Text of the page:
So we’re halfway through the first semester and there’s no hiding from it any longer – this academic year is now well and truly underway. The lecturers have done away with their introductory niceness in an effort to win your favour… module opt-outs have been and gone. And now they get down to business – a 2,200-word analytical essay on existential philosophy due next Friday, please. Suddenly that deadline that seemed oh so far off is now looming over you like a ghastly nightmare that you just can’t shake.
And whilst I may not be able to help you with your rocket launch simulation for an engineering module (trust me, I’ve got fast approaching due dates of my own), I’m a firm believer that an epic workspace can help you produce an epic assignment. And that is something that I can help you with.
First up on the list is the British Library. Now, this may sound like the last place in London that you would expect to enjoy a groovy atmosphere to help calm your pre-deadline nerves, as the institutional name initially appears uber austere. However, as soon as you enter the building, you’ll understand why (for me) it’s up there with some of the best study spaces in London Town. The colour palette is photogenic and neutral; it definitely has minimalist, feng shui vibe to it, which helps to foster a calming and serene environment. So, it’s the perfect destination if it’s time to really knuckle down and get your head into gear. And clearly, I’m not the only Londoner who thinks that the British Library is the ideal study spot – there are plenty of other like-minded people working there too. From students to creators, from businessmen to someone who just wants to curl up with a good read, the British Library is suited to all; and because of this, the space really makes you focus. And it’s not just a cool place to study in, it’s also a really epic space – there is a touch of art deco to it, with bold white staircases that throw you back in time. And that’s just the main entrance; there are plenty of other study spaces (which are increasingly stricter if you need it) housed within the British Library. Last but not least, if it’s inspiration that you’re lacking, being nestled amongst the largest national published collection in the world is likely to lend a much welcomed helping hand.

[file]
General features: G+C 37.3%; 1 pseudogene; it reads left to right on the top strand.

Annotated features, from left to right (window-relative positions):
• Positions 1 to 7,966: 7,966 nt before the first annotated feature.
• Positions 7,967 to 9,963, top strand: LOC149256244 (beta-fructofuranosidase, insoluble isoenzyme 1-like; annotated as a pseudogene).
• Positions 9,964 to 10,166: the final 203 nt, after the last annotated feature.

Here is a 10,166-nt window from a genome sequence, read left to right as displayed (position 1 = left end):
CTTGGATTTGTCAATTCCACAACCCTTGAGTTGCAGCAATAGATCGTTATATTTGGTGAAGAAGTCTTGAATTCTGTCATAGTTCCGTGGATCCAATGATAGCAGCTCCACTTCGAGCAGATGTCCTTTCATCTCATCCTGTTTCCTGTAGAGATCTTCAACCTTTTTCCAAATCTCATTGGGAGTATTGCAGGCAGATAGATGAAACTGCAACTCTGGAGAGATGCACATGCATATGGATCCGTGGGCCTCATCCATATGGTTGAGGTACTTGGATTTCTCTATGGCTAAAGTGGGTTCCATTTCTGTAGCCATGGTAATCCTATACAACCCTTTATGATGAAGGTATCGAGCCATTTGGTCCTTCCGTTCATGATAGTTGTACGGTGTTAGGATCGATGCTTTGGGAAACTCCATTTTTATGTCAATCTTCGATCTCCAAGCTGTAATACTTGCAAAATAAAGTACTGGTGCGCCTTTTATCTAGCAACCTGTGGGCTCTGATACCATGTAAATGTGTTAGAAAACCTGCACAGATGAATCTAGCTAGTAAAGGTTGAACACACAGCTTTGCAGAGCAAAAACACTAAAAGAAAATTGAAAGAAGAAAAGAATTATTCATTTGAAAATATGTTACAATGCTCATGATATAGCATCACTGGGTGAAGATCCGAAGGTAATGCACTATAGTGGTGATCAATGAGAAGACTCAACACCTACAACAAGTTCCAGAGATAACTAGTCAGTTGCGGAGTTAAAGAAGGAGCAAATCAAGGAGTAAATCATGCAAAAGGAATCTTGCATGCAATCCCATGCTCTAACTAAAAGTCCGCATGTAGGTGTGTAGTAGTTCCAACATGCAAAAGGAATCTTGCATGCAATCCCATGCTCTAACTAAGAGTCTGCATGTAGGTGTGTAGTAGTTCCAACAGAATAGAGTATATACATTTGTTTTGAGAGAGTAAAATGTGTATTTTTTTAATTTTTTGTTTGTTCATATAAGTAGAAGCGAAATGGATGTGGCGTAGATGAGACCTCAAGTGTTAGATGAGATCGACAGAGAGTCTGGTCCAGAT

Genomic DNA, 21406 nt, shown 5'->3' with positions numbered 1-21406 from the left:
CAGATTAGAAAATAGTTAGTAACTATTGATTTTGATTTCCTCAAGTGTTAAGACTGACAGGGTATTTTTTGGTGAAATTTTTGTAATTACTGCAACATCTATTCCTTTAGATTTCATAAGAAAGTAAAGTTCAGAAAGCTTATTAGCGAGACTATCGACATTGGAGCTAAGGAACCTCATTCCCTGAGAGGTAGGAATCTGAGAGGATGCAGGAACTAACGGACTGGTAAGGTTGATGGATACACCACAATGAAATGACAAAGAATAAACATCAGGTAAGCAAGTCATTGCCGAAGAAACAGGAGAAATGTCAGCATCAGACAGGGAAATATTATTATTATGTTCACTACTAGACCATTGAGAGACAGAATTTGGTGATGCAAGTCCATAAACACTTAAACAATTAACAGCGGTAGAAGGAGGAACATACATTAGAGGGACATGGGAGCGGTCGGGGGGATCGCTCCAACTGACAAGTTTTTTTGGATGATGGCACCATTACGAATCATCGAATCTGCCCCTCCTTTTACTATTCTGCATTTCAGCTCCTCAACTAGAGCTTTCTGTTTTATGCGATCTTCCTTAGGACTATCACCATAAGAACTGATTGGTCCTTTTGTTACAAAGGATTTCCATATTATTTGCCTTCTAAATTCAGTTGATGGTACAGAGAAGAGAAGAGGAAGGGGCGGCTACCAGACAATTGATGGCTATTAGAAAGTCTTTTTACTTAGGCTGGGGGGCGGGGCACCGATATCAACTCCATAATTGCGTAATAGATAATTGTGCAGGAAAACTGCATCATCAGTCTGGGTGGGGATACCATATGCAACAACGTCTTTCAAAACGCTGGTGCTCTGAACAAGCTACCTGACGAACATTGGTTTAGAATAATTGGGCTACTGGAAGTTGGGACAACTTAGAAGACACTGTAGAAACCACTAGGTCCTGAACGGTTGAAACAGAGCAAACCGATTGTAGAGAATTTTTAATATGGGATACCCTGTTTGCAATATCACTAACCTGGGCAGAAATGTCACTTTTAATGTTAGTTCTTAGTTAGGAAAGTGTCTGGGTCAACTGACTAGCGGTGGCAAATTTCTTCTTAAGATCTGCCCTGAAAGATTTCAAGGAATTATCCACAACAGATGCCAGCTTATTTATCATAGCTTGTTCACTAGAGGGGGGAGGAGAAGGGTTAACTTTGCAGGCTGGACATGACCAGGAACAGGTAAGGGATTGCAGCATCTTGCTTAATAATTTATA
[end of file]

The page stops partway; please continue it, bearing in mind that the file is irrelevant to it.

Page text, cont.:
Brick Lane’s Hanbury Hall fosters a very similar environment to the British Library in that, it too, favours a neutral colour scheme and a studious aura, only on a considerably smaller scale. Hanbury is my personal favourite – not only because they sell the most divine blueberry cake and coffee – but because it is both a workspace and a café, which means that a little natter here and there is perfectly acceptable. Because of this, Hanbury Hall is the perfect destination if you’re planning to study with a group of mates, or if you’ve got an uber-serious study date pencilled in. Having said that, there have been many occasions where I’ve made a solo trip, as it’s comfortable and chilled out, whilst the vibe urges you to stay focused. The fact that Hanbury is a converted chapel means that it, much like the British Library, benefits from tall ceilings and a spacious feel, which doesn’t go amiss when you’re looking for a peaceful and tranquil place to help you rack your brains – it’s beautiful. And last, but not least, the fact that Charles Dickens visited Hanbury regularly to hold public readings has got to win you a few marks, surely?
Next up on the list is the Barbican Library. Now if any of you reading this are avid supporters of CUB’s London edit, you’ll know that I am a massive fan of the Barbican Centre. And for good reason – it’s groovy, it’s fun, and it’s all things art and culture… four things that I just can’t pass up. The Barbican Library promotes a cool and collected atmosphere as it marries rows and rows of books, spoken word recordings, DVDs, CDs, and scores with the infamous brutalist architecture. In addition, if you’re looking to be inspired, I can confidently claim that being at the creatively vibrant Barbican Centre is not going to do you any harm. If you’re anything like me, simply a brief visit to this performance hub will appeal to your creative senses. Much like the British Library, the primary audience that the Barbican appeals to are artistic, imaginative, and focused individuals. And so, if you’re looking for somewhere that will get you inspired and concentrated – even if it is to write your medieval history paper – the Barbican Library (in fact, almost anywhere in and around the Barbican Centre) will most definitely fit the bill.
The spaces that I’ve listed above are suited both to individual and group study. However, if it’s a slightly more informal vibe that you’re after, try Ozone Coffee Roasters in Shoreditch – a groovy café that favours industrial décor, but is still very comfortable for a couple hours’ work – and with epic coffee to boot. Alternatively, check out Shoreditch’s FIX 126, which definitely does the legendary pairing of essay writing and coffee drinking justice.